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NEWS
May 7, 2010 | By JOHN F. MORRISON, morrisj@phillynews.com215-854-5573
WHEN THOMAS AND BETTY MAPP came home to a house rebuilt by an incompetent, or just plain crooked, contractor in the Osage Avenue neighborhood destroyed in the MOVE debacle, they found cedar siding sliding off the walls and fire spitting out of electrical outlets. But theirs was only one of the many horror stories told by the residents of the once-thriving and close-knit neighborhood near Cobbs Creek Park in West Philadelphia, destroyed in the MOVE confrontation. Insult was added to injury when the city hired a company headed by Ernest A. Edwards Jr. and his partner, Oscar Harris, to rebuild the 61 homes in the 6200 blocks of Osage Avenue and Pine Street.
NEWS
April 18, 2010 | By Emily Tartanella INQUIRER STAFF WRITER
When Scott and Janet Turner pull over at a rest stop and climb off their 2000 Honda Goldwing motorcycle, they're surprised by the looks and remarks they get. "We meet new people all the time," Scott says, "from fellow travelers to local couples, to restaurant owners and more. And the typical response? " 'You're doing that? More power to you!' " Their ages may have something to do with it, though that hasn't stopped Scott, 69, and Janet, 80, from crossing the country on their Honda four times in the last decade.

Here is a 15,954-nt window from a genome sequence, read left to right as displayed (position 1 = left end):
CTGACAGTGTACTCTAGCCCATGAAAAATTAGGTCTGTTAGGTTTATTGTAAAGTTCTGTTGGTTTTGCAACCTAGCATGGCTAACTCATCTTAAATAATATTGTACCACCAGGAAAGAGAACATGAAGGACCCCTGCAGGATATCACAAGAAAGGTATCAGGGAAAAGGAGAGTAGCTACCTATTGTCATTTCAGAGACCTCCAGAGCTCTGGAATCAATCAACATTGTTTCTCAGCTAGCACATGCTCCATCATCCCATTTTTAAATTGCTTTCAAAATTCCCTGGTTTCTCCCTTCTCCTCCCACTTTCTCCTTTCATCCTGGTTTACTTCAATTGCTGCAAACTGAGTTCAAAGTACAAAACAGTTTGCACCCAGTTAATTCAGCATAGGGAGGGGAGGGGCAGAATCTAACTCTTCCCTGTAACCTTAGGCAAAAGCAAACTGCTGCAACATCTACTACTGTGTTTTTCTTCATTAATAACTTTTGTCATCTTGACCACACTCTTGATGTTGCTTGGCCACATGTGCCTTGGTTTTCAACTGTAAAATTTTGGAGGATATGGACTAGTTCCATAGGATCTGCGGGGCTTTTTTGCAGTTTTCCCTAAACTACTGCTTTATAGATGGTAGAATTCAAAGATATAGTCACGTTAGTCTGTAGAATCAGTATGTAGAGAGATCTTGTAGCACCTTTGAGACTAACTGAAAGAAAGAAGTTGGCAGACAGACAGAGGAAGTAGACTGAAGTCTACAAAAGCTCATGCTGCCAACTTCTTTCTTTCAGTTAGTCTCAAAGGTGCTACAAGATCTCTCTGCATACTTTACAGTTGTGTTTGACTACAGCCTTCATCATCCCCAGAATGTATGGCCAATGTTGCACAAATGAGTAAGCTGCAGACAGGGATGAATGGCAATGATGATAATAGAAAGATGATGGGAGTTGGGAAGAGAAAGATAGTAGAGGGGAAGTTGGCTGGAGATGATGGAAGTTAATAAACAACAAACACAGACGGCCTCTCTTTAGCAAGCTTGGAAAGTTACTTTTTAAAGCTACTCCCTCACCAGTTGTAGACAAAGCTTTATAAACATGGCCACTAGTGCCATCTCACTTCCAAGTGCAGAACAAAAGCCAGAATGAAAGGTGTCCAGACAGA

NEWS
August 13, 2009 | By William Ecenbarger FOR THE INQUIRER
No one's waiting at the Cold Spring Railroad Station just now, and there are no guests at the Cold Spring Hotel. In fact, there hasn't been a train through in more than 100 years. Only the hotel's walls and foundation remain, and the station was leveled 20 years ago by vandals. This is a real, live ghost town - one of several in Stony Creek Valley, a remarkable 19-mile-long strip of wilderness without a single inhabitant or public road that lies just 90 bird-miles from Philadelphia City Hall and within two hours' drive of half of Pennsylvania's 12 million inhabitants.
ENTERTAINMENT
October 3, 2008
This distinctive documentary follows Hurricane Katrina survivors Scott Roberts and Kimberly Rivers Roberts, residents of New Orleans' Ninth Ward. Mixing camcorder and hand-held footage with news clips, the film lays bare the unthinkable human toll the 2005 storm took on those too poor or otherwise unable to evacuate the city. The film follows the couple through the storm, huddling in an attic without electricity, and in the months afterward as they become FEMA refugees.
ENTERTAINMENT
September 19, 2008 | By Steven Rea, Inquirer Movie Critic
Ghost movies, it seems, are nearly as old as ghosts themselves. But Ghost Town , despite being set in modern-day New York, feels downright ancient. Ostensibly a comedy, but one in which the (normally) brilliantly funny Ricky Gervais is more dull than he is droll, Ghost Town takes a familiar formula and goes nowhere with it. Gervais, affectless and aloof, is Bertram Pincus, a socially challenged Fifth Avenue dentist with a selfish, cynical view of the world. But when he awakens in a hospital room - having been anesthetized for a colonoscopy - Pincus suddenly finds that he can see, and communicate with, the dead.